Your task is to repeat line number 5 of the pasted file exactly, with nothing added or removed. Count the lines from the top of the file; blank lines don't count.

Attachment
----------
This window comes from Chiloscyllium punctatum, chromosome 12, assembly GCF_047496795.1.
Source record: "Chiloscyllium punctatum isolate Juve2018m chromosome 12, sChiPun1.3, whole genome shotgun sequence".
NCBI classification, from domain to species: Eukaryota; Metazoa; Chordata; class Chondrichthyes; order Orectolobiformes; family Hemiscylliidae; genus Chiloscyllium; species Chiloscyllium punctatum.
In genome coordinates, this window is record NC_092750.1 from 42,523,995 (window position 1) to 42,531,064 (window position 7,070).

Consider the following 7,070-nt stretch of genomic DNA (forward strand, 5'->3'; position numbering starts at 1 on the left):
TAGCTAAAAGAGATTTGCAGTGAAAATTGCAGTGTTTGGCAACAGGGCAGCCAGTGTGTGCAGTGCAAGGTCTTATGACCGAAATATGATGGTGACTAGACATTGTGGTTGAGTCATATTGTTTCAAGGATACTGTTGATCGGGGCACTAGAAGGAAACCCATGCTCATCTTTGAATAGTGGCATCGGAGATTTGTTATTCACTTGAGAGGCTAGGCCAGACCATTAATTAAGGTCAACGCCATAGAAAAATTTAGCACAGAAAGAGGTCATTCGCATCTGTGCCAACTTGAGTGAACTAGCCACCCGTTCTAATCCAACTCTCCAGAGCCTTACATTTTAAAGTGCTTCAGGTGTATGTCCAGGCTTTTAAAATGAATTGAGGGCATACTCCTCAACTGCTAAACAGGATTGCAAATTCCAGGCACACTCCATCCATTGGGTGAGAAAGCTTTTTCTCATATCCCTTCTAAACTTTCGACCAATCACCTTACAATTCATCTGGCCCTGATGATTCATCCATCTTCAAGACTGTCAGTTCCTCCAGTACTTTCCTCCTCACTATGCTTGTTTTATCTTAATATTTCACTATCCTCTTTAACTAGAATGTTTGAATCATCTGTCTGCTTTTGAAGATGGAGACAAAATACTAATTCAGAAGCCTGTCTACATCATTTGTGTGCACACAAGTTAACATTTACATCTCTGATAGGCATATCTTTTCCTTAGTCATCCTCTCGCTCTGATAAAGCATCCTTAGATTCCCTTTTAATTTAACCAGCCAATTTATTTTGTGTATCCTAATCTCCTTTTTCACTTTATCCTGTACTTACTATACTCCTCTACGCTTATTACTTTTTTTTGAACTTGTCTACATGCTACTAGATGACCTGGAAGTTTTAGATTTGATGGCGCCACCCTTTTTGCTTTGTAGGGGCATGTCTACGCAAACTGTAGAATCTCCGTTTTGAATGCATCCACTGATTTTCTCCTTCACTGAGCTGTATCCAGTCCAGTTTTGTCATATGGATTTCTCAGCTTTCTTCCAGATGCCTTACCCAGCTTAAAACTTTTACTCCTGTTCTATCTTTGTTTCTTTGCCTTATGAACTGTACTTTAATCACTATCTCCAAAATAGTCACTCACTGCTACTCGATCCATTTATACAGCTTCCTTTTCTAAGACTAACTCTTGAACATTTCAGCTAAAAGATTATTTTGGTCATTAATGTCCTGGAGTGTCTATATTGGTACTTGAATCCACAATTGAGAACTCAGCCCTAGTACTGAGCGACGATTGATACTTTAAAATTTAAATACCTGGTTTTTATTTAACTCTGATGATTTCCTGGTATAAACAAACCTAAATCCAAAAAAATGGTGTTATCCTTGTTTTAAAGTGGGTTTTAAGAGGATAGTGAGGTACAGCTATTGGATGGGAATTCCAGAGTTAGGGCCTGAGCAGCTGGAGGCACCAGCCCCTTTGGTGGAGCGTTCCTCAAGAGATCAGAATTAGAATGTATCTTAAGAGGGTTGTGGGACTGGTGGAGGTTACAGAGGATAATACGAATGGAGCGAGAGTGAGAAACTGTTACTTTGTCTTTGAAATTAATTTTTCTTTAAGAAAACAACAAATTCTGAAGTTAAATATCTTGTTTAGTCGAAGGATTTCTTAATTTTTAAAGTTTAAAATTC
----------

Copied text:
Consider the following 7,070-nt stretch of genomic DNA (forward strand, 5'->3'; position numbering starts at 1 on the left):